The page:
|Year : 2019 | Volume
| Issue : 1 | Page : 95-100
Surgical outcomes of repeat trabeculectomy augmented with high dose mitomycin C
Sharmila Rajendrababu1, Sujani Shroff1, Sangeeta Vivek Patil1, Mohammed Sithiq Uduman2, Ashok Vardhan3, SR Krishnadas1
1 Department of Glaucoma, Aravind Eye Hospital, Madurai, Tamil Nadu, India
2 Department of Biostatistics, Aravind Eye Hospital, Madurai, Tamil Nadu, India
3 Department of General Ophthalmology and Biostatistics, Aravind Eye Hospital, Madurai, Tamil Nadu, India
|Date of Submission||26-Apr-2018|
|Date of Acceptance||30-Aug-2018|
|Date of Web Publication||21-Dec-2018|
Dr. S R Krishnadas
Department of Glaucoma, Aravind Eye Hospital, 1, Anna Nagar, Madurai - 625 020, Tamil Nadu
Source of Support: None, Conflict of Interest: None
Purpose: To evaluate the surgical outcomes of repeat trabeculectomy augmented with risk factor adjusted mitomycin C (MMC) exposure in eyes with previous failed trabeculectomy. Methods: Case records of 38 eyes of 37 patients with previous failed filter who underwent repeat trabeculectomy with MMC were reviewed retrospectively. Main outcome measures were best-corrected visual acuity (BCVA), intraocular pressure (IOP) reduction, requirement of anti-glaucoma medications, postoperative complications, and surgical success (defined as IOP of ≤21 mmHg and >5 mmHg along with 20% reduction from preoperative IOP with or without adjuvant medications) at 1-year postoperatively. Statistical analysis was done using the STATA 14.1 (Texas, USA). Results: Patient's mean age was 46.41 (±20.43) years and the mean preoperative IOP was 32.73 (±9.26) mmHg which reduced to 16.22 (±7.08) mmHg postoperatively at 12 months (P < 0.001). Mean number of anti-glaucoma medications reduced from 2.76 (±0.83) preoperatively to 1.89 (±0.95) postoperatively (P < 0.001). Surgical success was observed in 81.1% at 1 year (n = 30). Eyes that received MMC >3 min had a postoperative mean IOP of 12.50 (±3.23) mmHg compared to 23.08 (±7.19) mmHg with MMC <3 min (P < 0.001). Seven eyes (18.4%) developed postoperative complications, and all were seen in eyes that received MMC >3 min (P = 0.033). Conclusion: Repeat trabeculectomy with MMC, used in higher concentration and exposure time altered according to individual risk factor plays a crucial role in the success and hence it could be considered as a viable option before planning a tube surgery.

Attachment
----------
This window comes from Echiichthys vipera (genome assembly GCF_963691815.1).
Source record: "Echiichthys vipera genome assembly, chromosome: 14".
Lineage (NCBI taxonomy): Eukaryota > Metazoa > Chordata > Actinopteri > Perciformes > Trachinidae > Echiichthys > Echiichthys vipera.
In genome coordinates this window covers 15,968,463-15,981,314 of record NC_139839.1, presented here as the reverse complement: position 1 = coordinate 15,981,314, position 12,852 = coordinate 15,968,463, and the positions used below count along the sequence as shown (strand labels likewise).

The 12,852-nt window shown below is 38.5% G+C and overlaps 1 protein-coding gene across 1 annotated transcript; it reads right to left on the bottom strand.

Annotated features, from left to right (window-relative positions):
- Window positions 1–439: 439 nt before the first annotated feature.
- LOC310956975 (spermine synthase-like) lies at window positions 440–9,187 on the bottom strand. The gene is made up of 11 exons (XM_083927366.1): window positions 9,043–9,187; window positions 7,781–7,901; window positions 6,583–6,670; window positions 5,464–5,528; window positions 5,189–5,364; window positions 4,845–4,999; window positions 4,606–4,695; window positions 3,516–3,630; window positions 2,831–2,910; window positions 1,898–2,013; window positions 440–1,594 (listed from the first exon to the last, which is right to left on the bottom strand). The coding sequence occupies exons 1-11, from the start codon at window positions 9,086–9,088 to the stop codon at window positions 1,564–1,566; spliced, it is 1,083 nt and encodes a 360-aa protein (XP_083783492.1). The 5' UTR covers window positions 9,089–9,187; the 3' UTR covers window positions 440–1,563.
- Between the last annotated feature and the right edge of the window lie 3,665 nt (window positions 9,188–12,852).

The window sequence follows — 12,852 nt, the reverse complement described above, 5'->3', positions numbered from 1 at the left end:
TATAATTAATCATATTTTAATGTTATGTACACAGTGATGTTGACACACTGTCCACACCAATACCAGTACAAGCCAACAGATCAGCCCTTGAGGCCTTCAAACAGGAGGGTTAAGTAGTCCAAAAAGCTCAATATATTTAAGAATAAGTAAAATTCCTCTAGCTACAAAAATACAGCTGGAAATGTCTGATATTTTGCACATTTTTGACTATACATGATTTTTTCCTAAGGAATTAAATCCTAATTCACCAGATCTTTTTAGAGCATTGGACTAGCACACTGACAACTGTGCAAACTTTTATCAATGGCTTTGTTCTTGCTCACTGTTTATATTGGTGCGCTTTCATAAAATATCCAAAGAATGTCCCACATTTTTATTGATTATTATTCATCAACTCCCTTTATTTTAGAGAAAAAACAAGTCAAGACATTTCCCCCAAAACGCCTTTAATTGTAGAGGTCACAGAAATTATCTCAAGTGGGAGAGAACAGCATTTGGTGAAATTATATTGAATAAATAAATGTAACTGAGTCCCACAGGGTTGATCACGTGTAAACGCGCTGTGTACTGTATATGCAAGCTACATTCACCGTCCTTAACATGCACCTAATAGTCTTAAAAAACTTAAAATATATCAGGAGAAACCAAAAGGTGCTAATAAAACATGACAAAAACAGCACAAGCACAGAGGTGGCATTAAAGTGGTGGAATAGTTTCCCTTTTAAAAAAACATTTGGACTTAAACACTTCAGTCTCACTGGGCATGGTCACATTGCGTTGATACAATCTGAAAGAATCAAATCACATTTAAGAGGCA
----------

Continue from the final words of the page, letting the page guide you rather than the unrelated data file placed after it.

Keywords: Failed trabeculectomy, mitomycin C, repeat trabeculectomy
|How to cite this article:|
Rajendrababu S, Shroff S, Patil SV, Uduman MS, Vardhan A, Krishnadas S R. Surgical outcomes of repeat trabeculectomy augmented with high dose mitomycin C. Indian J Ophthalmol 2019;67:95-100
|How to cite this URL:|
Rajendrababu S, Shroff S, Patil SV, Uduman MS, Vardhan A, Krishnadas S R. Surgical outcomes of repeat trabeculectomy augmented with high dose mitomycin C. Indian J Ophthalmol [serial online] 2019 [cited 2019 Aug 22];67:95-100. Available from: http://www.ijo.in/text.asp?2019/67/1/95/248158